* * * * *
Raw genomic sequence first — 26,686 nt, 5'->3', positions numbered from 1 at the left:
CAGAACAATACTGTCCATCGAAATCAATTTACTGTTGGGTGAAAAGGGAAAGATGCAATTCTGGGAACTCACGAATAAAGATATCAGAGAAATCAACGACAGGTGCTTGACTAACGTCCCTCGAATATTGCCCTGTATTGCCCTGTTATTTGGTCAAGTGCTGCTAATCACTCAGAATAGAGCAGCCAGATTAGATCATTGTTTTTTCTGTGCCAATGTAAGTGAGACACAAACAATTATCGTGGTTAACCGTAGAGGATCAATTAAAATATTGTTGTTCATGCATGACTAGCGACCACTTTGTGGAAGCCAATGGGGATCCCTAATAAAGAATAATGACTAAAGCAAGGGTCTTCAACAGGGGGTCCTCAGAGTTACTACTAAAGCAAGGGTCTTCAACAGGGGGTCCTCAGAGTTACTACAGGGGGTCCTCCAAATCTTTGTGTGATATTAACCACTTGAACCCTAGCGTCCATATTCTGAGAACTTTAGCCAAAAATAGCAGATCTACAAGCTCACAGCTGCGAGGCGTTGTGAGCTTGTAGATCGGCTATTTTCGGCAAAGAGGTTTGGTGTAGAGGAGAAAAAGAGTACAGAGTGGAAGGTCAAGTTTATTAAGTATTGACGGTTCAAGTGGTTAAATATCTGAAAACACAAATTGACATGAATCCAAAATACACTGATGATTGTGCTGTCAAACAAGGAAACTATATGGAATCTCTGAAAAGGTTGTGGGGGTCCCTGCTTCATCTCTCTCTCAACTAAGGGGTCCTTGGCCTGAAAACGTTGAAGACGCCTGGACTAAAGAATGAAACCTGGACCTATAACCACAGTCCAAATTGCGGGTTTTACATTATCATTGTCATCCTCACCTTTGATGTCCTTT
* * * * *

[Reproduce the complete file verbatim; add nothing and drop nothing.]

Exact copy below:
Raw genomic sequence first — 26,686 nt, 5'->3', positions numbered from 1 at the left:
CAGAACAATACTGTCCATCGAAATCAATTTACTGTTGGGTGAAAAGGGAAAGATGCAATTCTGGGAACTCACGAATAAAGATATCAGAGAAATCAACGACAGGTGCTTGACTAACGTCCCTCGAATATTGCCCTGTATTGCCCTGTTATTTGGTCAAGTGCTGCTAATCACTCAGAATAGAGCAGCCAGATTAGATCATTGTTTTTTCTGTGCCAATGTAAGTGAGACACAAACAATTATCGTGGTTAACCGTAGAGGATCAATTAAAATATTGTTGTTCATGCATGACTAGCGACCACTTTGTGGAAGCCAATGGGGATCCCTAATAAAGAATAATGACTAAAGCAAGGGTCTTCAACAGGGGGTCCTCAGAGTTACTACTAAAGCAAGGGTCTTCAACAGGGGGTCCTCAGAGTTACTACAGGGGGTCCTCCAAATCTTTGTGTGATATTAACCACTTGAACCCTAGCGTCCATATTCTGAGAACTTTAGCCAAAAATAGCAGATCTACAAGCTCACAGCTGCGAGGCGTTGTGAGCTTGTAGATCGGCTATTTTCGGCAAAGAGGTTTGGTGTAGAGGAGAAAAAGAGTACAGAGTGGAAGGTCAAGTTTATTAAGTATTGACGGTTCAAGTGGTTAAATATCTGAAAACACAAATTGACATGAATCCAAAATACACTGATGATTGTGCTGTCAAACAAGGAAACTATATGGAATCTCTGAAAAGGTTGTGGGGGTCCCTGCTTCATCTCTCTCTCAACTAAGGGGTCCTTGGCCTGAAAACGTTGAAGACGCCTGGACTAAAGAATGAAACCTGGACCTATAACCACAGTCCAAATTGCGGGTTTTACATTATCATTGTCATCCTCACCTTTGATGTCCTTT